My final comments on editing (for now anyway!) are about writing/critique groups/partners. Unfortunately I think groups do have a shelf-life. People’s circumstances change: they move or move on, change jobs and a hundred other things, but while they are working they are worth their weight in gold.
The first writing group I was a part of started from a writing course. We were relatively new to writing seriously, and at that time we were all concentrating on short stories. We met regularly for a couple of years then due to pressure of work and family life we were down one, but carried on meeting for another couple of years.
Over the years I’ve met other people through workshops, conferences etc and some of those have become casual feedback partners via email. By casual I mean we request feedback on some writing when we need it, rather than on a regular basis.
As I’ve mentioned in other posts I attended an Advanced Course last year through the CreativeHub and our group decided to keep on submitting writing to each other for critique after the course finished, and we meet once a month. When I started meeting with the group I had completed Lives Interrupted, and had a request for a full manuscript from a publisher that eventually led to a rejection with some feedback.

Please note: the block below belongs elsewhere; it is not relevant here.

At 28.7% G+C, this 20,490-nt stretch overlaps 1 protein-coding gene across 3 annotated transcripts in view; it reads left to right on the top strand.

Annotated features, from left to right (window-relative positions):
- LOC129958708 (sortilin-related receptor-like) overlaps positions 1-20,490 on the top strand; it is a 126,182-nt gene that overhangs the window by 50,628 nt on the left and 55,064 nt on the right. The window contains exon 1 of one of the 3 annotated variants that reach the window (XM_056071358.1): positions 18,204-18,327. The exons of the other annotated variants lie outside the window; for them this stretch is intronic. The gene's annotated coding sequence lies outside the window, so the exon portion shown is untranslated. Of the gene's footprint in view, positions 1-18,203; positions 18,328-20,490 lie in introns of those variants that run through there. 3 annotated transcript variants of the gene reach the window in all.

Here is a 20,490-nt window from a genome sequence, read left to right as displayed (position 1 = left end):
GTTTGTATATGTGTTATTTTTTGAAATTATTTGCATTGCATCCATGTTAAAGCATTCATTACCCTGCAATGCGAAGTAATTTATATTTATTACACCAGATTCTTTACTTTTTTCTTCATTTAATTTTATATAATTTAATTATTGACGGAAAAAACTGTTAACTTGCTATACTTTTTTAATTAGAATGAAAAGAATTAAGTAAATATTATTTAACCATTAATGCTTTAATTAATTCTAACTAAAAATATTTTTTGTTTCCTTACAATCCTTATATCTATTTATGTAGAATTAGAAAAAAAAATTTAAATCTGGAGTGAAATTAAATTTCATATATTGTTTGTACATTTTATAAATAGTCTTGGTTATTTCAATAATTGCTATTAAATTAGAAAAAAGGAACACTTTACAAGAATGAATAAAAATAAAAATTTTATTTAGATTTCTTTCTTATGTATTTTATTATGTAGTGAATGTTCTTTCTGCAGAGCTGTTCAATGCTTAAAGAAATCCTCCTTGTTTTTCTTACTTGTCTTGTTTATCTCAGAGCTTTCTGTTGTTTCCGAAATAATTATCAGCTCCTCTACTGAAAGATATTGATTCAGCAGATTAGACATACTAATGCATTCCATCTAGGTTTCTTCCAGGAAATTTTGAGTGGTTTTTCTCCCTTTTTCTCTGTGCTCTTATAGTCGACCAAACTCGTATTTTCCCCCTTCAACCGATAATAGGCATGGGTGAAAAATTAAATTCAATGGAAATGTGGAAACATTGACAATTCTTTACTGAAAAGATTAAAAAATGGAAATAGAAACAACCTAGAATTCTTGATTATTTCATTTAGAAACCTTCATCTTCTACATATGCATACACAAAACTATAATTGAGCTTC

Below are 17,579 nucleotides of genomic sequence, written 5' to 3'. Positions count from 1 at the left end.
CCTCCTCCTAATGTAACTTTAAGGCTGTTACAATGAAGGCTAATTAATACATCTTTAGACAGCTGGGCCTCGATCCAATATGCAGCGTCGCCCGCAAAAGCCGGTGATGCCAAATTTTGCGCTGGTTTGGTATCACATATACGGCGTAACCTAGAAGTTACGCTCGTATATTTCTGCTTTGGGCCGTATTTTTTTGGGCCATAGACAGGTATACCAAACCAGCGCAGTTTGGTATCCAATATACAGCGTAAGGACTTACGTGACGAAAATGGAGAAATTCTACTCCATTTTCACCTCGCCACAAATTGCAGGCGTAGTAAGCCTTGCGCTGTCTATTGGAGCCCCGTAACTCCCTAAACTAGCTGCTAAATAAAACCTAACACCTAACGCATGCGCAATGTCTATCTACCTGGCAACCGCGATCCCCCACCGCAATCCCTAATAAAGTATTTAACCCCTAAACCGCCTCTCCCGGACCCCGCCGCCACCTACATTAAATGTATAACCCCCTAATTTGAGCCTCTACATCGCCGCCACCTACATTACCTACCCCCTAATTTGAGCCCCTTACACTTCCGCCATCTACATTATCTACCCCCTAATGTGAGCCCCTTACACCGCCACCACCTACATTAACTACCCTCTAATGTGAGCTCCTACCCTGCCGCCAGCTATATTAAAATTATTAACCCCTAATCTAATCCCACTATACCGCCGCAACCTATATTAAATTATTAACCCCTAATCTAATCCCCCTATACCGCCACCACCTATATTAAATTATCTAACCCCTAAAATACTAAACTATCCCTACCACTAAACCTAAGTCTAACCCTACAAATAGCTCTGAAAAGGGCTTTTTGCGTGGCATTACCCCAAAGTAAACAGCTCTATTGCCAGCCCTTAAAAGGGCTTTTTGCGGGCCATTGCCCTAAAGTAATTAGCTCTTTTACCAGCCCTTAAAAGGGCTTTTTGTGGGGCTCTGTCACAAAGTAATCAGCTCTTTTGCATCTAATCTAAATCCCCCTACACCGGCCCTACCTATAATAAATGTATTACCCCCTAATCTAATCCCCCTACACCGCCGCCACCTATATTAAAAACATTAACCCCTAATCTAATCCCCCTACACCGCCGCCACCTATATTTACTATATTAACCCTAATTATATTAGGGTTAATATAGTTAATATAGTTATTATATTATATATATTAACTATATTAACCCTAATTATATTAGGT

At that point I wasn’t sure where to go next with Lives Interrupted. I had some concerns over one of the plot lines and was ignoring my instincts that it wasn’t strong enough. One of the first things the group did was to confirm my instincts. I cut out that particular plot line, and in that way I was able to look at how the remaining story lines could be enhanced and the characters deepened. The group have also pointed out things that I hadn’t noticed. When you are deep in your own plot and characters it can be difficult to step back and see things as a reader.
If you're interested in how critique groups can work here is a link to a previous post.